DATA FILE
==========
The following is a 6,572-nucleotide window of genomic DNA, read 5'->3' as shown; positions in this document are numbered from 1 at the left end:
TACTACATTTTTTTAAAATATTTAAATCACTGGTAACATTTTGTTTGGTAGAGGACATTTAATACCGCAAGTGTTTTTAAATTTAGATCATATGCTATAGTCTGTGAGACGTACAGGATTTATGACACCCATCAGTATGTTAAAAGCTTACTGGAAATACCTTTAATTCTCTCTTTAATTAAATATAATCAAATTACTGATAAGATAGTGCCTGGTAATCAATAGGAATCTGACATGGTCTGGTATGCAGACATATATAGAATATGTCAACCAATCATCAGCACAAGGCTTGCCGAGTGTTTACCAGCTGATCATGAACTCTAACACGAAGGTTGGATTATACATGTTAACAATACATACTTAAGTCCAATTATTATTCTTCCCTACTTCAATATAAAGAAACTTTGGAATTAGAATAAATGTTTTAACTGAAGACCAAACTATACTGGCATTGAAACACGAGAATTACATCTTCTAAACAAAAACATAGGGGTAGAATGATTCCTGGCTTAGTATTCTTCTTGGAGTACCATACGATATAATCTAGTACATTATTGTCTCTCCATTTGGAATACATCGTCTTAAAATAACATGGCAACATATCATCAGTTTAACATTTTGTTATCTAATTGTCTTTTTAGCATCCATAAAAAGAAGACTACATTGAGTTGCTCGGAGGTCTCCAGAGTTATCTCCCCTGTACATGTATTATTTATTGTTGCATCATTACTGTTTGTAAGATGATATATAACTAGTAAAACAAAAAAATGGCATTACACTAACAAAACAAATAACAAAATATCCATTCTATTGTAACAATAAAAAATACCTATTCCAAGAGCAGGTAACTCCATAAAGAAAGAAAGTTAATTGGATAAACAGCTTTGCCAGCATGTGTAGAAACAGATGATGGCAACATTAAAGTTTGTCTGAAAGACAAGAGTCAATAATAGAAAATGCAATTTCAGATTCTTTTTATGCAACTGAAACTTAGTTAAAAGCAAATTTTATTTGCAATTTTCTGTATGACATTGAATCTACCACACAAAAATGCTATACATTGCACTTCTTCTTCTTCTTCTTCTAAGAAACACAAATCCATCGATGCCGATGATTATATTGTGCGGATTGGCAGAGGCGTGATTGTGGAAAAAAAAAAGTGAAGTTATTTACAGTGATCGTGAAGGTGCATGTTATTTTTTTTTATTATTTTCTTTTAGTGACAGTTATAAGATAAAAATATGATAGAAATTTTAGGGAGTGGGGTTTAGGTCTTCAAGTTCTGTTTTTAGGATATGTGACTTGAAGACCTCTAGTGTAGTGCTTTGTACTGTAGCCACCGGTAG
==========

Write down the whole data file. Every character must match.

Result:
The following is a 6,572-nucleotide window of genomic DNA, read 5'->3' as shown; positions in this document are numbered from 1 at the left end:
TACTACATTTTTTTAAAATATTTAAATCACTGGTAACATTTTGTTTGGTAGAGGACATTTAATACCGCAAGTGTTTTTAAATTTAGATCATATGCTATAGTCTGTGAGACGTACAGGATTTATGACACCCATCAGTATGTTAAAAGCTTACTGGAAATACCTTTAATTCTCTCTTTAATTAAATATAATCAAATTACTGATAAGATAGTGCCTGGTAATCAATAGGAATCTGACATGGTCTGGTATGCAGACATATATAGAATATGTCAACCAATCATCAGCACAAGGCTTGCCGAGTGTTTACCAGCTGATCATGAACTCTAACACGAAGGTTGGATTATACATGTTAACAATACATACTTAAGTCCAATTATTATTCTTCCCTACTTCAATATAAAGAAACTTTGGAATTAGAATAAATGTTTTAACTGAAGACCAAACTATACTGGCATTGAAACACGAGAATTACATCTTCTAAACAAAAACATAGGGGTAGAATGATTCCTGGCTTAGTATTCTTCTTGGAGTACCATACGATATAATCTAGTACATTATTGTCTCTCCATTTGGAATACATCGTCTTAAAATAACATGGCAACATATCATCAGTTTAACATTTTGTTATCTAATTGTCTTTTTAGCATCCATAAAAAGAAGACTACATTGAGTTGCTCGGAGGTCTCCAGAGTTATCTCCCCTGTACATGTATTATTTATTGTTGCATCATTACTGTTTGTAAGATGATATATAACTAGTAAAACAAAAAAATGGCATTACACTAACAAAACAAATAACAAAATATCCATTCTATTGTAACAATAAAAAATACCTATTCCAAGAGCAGGTAACTCCATAAAGAAAGAAAGTTAATTGGATAAACAGCTTTGCCAGCATGTGTAGAAACAGATGATGGCAACATTAAAGTTTGTCTGAAAGACAAGAGTCAATAATAGAAAATGCAATTTCAGATTCTTTTTATGCAACTGAAACTTAGTTAAAAGCAAATTTTATTTGCAATTTTCTGTATGACATTGAATCTACCACACAAAAATGCTATACATTGCACTTCTTCTTCTTCTTCTTCTAAGAAACACAAATCCATCGATGCCGATGATTATATTGTGCGGATTGGCAGAGGCGTGATTGTGGAAAAAAAAAAGTGAAGTTATTTACAGTGATCGTGAAGGTGCATGTTATTTTTTTTTATTATTTTCTTTTAGTGACAGTTATAAGATAAAAATATGATAGAAATTTTAGGGAGTGGGGTTTAGGTCTTCAAGTTCTGTTTTTAGGATATGTGACTTGAAGACCTCTAGTGTAGTGCTTTGTACTGTAGCCACCGGTAG